IAA’s Knowledge Series on the theme ‘Reshaping Markets Through Disruption’ was hosted on 16 September 2016 in Mumbai.
The session featured Raghav Bahl, founder of Quintillion Media, and Ronnie Screwvala, founder UTV Group, Unilazer Ventures and Swades Foundation. With a sub-theme of ‘If I had to do it again’, the chat was moderated by Mini Menon, co-founder and editor, Indy Network.
The session began with the moderator referring to Bahl’s latest entrepreneurial venture, The Quint, and asked him the difference between now and setting it up his first venture, TV18.
Using a cricketing analogy, Bahl said, “It’s like the second innings of a Test match. When you play the second innings of a Test match, what plays on the mind of a captain is whether you have played well, whether you have the lead and stuff like that. You’re not starting from ground zero. You also know in your team which guys have done a bit of spot fixing, which guys are genuine team mates. You also know the pitch conditions. You’ve batted well and realised whether the ball is spinning or not. So you actually know a lot about your team, conditions and the status of the lead. But then the second innings is on the third or fourth day of a Test match. You’ve to set up a target. You’re a little tired. You don’t know how much time you have. In the first innings you know it’s a five-day match and there’s time on hand. Second innings are wonderful and rejuvenating. All the constraints of the first innings are not constraints anymore – capital is not that much of a constraint. What is a constraint is do I have the energy and time to do it again.”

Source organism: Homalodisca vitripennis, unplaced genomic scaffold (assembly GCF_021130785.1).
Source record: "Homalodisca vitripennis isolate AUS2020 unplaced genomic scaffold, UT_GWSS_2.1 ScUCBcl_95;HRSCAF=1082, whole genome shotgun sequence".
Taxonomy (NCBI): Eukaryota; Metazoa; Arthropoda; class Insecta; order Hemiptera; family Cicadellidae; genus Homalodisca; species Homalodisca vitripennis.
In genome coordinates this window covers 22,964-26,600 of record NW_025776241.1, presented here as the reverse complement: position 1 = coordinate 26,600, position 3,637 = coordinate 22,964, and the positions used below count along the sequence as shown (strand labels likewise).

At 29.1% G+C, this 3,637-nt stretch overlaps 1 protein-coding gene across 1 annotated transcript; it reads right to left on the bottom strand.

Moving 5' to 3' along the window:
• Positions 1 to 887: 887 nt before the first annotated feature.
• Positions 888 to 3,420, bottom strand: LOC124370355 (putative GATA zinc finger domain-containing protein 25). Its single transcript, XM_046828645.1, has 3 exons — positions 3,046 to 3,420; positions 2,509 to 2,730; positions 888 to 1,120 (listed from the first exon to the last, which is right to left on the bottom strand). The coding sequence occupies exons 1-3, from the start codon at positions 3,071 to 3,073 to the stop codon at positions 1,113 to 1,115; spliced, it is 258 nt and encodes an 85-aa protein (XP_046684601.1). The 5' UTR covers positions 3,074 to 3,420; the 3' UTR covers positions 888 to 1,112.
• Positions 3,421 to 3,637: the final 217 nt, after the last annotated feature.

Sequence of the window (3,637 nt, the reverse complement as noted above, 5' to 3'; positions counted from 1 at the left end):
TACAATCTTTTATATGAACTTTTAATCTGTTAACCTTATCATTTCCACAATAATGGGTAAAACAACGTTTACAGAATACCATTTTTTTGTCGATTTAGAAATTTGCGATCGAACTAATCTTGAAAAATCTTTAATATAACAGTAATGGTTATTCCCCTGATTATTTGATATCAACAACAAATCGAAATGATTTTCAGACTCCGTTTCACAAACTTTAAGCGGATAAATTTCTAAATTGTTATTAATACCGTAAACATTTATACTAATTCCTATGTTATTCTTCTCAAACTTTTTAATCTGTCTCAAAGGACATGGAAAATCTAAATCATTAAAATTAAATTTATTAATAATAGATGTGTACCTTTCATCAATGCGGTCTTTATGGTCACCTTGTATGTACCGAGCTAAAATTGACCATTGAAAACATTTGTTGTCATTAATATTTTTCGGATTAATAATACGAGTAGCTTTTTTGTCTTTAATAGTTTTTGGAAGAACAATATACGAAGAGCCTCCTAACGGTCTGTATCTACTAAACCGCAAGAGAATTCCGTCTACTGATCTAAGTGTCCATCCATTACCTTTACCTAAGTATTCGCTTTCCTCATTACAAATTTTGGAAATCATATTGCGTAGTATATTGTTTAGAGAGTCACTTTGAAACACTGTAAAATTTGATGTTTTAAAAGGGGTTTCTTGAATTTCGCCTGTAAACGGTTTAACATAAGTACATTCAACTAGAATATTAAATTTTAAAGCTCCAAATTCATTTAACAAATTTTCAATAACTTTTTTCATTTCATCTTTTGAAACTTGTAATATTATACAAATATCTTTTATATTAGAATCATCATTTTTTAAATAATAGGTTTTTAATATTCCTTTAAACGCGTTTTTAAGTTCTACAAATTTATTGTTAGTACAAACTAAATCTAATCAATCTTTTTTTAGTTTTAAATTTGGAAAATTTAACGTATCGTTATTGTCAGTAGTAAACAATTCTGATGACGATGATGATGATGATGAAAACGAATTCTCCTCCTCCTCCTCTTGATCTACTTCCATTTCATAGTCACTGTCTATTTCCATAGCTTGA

Menon then asked Bahl about the motivation, considering he’s made a lot of money already.
Bahl responded, “The standard answer to this would have been money isn’t everything. But, money is everything! You do want to earn much more. I’m not a dollar billionaire. It’s good to be a dollar billionaire. A rupee billionaire is a one-sixtieth of the dollar billionaire. Money is always a motivating factor.”
Screwvala said, “From a motivation point of view, I don’t look at it in a ‘Do it again’ context. It’s more about an on-going journey. As we mature, different priorities come in life and you take them on as you go forward. I’ve stepped out of media and entertainment for five years. People have asked me whether I miss it, and I say I don’t miss the industry, but I miss the people.”
The moderator interjected to say that if the duo had non-compete clauses, those should have ended sometime this year. Bahl said that he didn’t have that clause when he exited Network18.
She then asked Screwvala whether he’s looking to get back into the movie making business, because that brought out the best of him, according to her.
“I think when we morphed from a B2B to B2C model, outside of broadcasting, perhaps movies were the big things out there. But, I’m not going to answer your question about the non-compete clause. Right now, the exciting stuff is non-media related. If I did that because of a non-compete, then I have it to thank, but instinctively my first thought process was to work with a completely different set of people so that I learn much more in the way I want to progress and that’s how it worked for me,” said Screwvala.
In the context of big studios and budgets, Menon questioned what the model of foraying into movies would be, should he choose to re-enter.
Screwvala said, “Footfalls have increased, people are watching more of it, but not because they’re paying for it. We keep talking about the industry being a 100-billion dollar industry in conferences. We’ve been saying this even 10 years ago.”